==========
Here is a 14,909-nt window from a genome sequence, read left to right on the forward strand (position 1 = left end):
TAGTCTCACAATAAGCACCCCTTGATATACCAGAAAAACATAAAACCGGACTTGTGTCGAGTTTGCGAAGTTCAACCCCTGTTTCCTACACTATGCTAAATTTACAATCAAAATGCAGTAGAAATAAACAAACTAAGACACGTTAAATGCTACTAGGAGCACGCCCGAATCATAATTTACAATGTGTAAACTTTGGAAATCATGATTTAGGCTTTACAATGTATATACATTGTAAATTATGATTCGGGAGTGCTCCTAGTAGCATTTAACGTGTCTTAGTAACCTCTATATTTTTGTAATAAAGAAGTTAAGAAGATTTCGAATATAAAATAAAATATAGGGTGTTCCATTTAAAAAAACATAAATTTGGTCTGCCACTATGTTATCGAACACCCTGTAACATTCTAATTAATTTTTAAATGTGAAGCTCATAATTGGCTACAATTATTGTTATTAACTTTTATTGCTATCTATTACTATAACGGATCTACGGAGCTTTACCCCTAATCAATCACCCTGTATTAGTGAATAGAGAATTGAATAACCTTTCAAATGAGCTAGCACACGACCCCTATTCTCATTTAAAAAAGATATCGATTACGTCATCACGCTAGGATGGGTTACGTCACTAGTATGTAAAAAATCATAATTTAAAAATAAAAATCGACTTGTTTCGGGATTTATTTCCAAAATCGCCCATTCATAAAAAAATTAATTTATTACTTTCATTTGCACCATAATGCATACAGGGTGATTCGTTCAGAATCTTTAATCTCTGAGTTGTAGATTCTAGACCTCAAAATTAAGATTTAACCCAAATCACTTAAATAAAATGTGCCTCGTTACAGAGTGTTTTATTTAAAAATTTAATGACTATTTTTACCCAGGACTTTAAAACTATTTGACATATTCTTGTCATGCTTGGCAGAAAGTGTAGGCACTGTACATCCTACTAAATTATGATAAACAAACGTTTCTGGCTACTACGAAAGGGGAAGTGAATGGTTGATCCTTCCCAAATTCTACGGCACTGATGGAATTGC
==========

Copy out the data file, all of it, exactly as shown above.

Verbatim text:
Here is a 14,909-nt window from a genome sequence, read left to right on the forward strand (position 1 = left end):
TAGTCTCACAATAAGCACCCCTTGATATACCAGAAAAACATAAAACCGGACTTGTGTCGAGTTTGCGAAGTTCAACCCCTGTTTCCTACACTATGCTAAATTTACAATCAAAATGCAGTAGAAATAAACAAACTAAGACACGTTAAATGCTACTAGGAGCACGCCCGAATCATAATTTACAATGTGTAAACTTTGGAAATCATGATTTAGGCTTTACAATGTATATACATTGTAAATTATGATTCGGGAGTGCTCCTAGTAGCATTTAACGTGTCTTAGTAACCTCTATATTTTTGTAATAAAGAAGTTAAGAAGATTTCGAATATAAAATAAAATATAGGGTGTTCCATTTAAAAAAACATAAATTTGGTCTGCCACTATGTTATCGAACACCCTGTAACATTCTAATTAATTTTTAAATGTGAAGCTCATAATTGGCTACAATTATTGTTATTAACTTTTATTGCTATCTATTACTATAACGGATCTACGGAGCTTTACCCCTAATCAATCACCCTGTATTAGTGAATAGAGAATTGAATAACCTTTCAAATGAGCTAGCACACGACCCCTATTCTCATTTAAAAAAGATATCGATTACGTCATCACGCTAGGATGGGTTACGTCACTAGTATGTAAAAAATCATAATTTAAAAATAAAAATCGACTTGTTTCGGGATTTATTTCCAAAATCGCCCATTCATAAAAAAATTAATTTATTACTTTCATTTGCACCATAATGCATACAGGGTGATTCGTTCAGAATCTTTAATCTCTGAGTTGTAGATTCTAGACCTCAAAATTAAGATTTAACCCAAATCACTTAAATAAAATGTGCCTCGTTACAGAGTGTTTTATTTAAAAATTTAATGACTATTTTTACCCAGGACTTTAAAACTATTTGACATATTCTTGTCATGCTTGGCAGAAAGTGTAGGCACTGTACATCCTACTAAATTATGATAAACAAACGTTTCTGGCTACTACGAAAGGGGAAGTGAATGGTTGATCCTTCCCAAATTCTACGGCACTGATGGAATTGC